Ship Building in the High Sierras
With the help of the Grays Harbor Blagen Family, Frank had purchased the Davies Johnson Lumber Company in Calpine and had apparently done well harvesting Sugar Pine. We can assume that Frank’s mind must have constantly been thinking up new ideas of things he would like to attempt. Among these thoughts was the idea of building a boat and racing it to Hawaii. He spent 7 years gathering the woods needed to build such a boat and brought two Scotchmen (old name for Scottish) from Scotland to Calpine where they would build Frank a boat. (Note that in the 60’s the then owners told the Oakland Tribune that the boat had been built in Soda Springs but we have this photo of the boat leaving the Calpine station, plus that is what the family says)
The Minerva leaving the station at Calpine
It was to be a 45 foot ketch with a beam just wide enough to go through the snow tunnels on the railroad line with 2 inches to spare. The completed boat (more likely nearly complete) traveled from Calpine on a flat car, snaking its way through the snow tunnels in the Sierras to Stockton, CA where it was to go into the water. An inept crane operator dropped the boat, it sank, a few bubbles appeared, and the boat popped up out of the water. By July 4th, 1936 the ketch, Minerva, representing the Marin Yacht Club, was ready to compete in the 2250 mile yacht race to Hawaii. The Minerva was handicapped with a 61 hour, 55 minutes, 17 second handicap. Wouldn’t it be interesting to know how these handicaps were arrived at. Actually these time differentials were called “Allowances”, not handicaps. The race began in Santa Monica and ended in Honolulu. The Minerva didn’t win the race, but finished high enough , perhaps 7th, to get a nice cup which is still in the family. In the mid 60’s two couples, one of which owned the Minerva at that time sailed the boat around the world. The couple that owned the boat must have been prominent people in Oakland, and the Oakland Tribune carried several big stories about their adventures in finding another couple to sail with them, what they chose to take with them, and the trip itself. The Minerva is still an active sailor in the Sea of Cortez at the time this is written. When it was built and when it raced its length was given as 45 feet. Later news articles said it was 50 feet.
Thesse photos will enlarge moderately by clicking on them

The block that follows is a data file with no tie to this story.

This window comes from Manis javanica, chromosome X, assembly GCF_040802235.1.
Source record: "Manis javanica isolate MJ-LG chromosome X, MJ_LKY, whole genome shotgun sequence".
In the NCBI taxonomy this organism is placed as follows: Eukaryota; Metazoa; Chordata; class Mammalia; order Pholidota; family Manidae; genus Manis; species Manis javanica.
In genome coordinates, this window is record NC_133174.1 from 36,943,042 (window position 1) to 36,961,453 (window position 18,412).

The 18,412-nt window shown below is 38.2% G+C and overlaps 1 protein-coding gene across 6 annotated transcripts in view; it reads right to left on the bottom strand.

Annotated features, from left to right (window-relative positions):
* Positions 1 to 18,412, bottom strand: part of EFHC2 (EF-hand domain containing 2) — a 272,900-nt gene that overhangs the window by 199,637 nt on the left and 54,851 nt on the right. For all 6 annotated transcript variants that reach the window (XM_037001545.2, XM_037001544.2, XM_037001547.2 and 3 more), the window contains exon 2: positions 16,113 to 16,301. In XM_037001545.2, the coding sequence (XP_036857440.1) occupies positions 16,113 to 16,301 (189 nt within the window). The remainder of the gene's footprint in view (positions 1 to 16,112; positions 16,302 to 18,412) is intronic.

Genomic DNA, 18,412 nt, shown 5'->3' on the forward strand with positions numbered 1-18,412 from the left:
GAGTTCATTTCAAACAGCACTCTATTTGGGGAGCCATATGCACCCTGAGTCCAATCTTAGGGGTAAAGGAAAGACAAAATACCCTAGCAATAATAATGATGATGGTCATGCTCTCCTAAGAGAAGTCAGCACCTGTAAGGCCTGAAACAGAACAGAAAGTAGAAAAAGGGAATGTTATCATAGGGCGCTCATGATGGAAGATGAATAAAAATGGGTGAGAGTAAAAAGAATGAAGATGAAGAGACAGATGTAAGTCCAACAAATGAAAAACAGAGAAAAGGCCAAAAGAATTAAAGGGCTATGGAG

We assume this is Mrs. Blagen by the lumber to start the project
The Minerva back out of its shed
Tractor starts Minervas journey to RR
Guess they needed two tractors
The Minerva headed to Stockton, CA
Based on the where the photo was in the collection, this may have been a test run
From this point on, the photos will enlarge substantially by clicking on them
The Blagen dream come true, not yet, the race is yet to come. Pat Blagen Bradley says that this is her father, Howard, and her mother, Ruth
Not sure who is at the helm
The beautiful ketch Minerva
This was a damaged photo of the Minerva off Sausalito
This circa 1974 photo is on the Columbia River with Mt. Hood in the background when Wes Strohecker was her owner and Skipper.
The Minerva in 2014
Tom Neely, present owner of the Minerva, sent this message to Brian Macintosh, grandson of Frank Blagen Sr.
These days she is a bit of an older gal and needs a lot more work than what I have done so far. I’ve owned her for 14 years now and have done a lot of structural work but not much cosmetic other than paint once in a while, but am hoping that one day she will shine brightly while sailing the world once again. Currently, I’m down in the Sea of Cortez where Minerva and I have spent the last 3 years. She still sails great and has been a fine boat that has kept me alive several times! I am looking forward to many more years of pleasurable sailing aboard her.
Tom also sent these current photos of the Minerva
This last photo is labeled as Agua Verde
The Minerva, regardless of whether or not it belongs in a history of logging, has generated a lot of interest and if you read the following comments there were a lot of people that loved that boat. Frank Blagen might have started gathering materials by perhaps 1930, so this boat is approaching 85 years or so since its inception.
Robert Sintes in New Zealand has sent us these photos of the Minerva taken about 50 years ago. Thanks Rob !
Rob’s parents on the Australian coast
Hugh and Marge Corum who owned the Minerva for a number of years
Hugh Corum who owned the boat in Aukland, New Zealand. You can read in the comment section about Robert’s connection to the Corums, and thereby the boat.
Hugh Corum and Terry Sintes
Sunset from Hugh and Marge’s Minerva It’s photos like this that make this webmaster forget sea sickness, lack of sleep, discomfort, and exposure and wish very temporarily that he had built a yacht and gone to sea.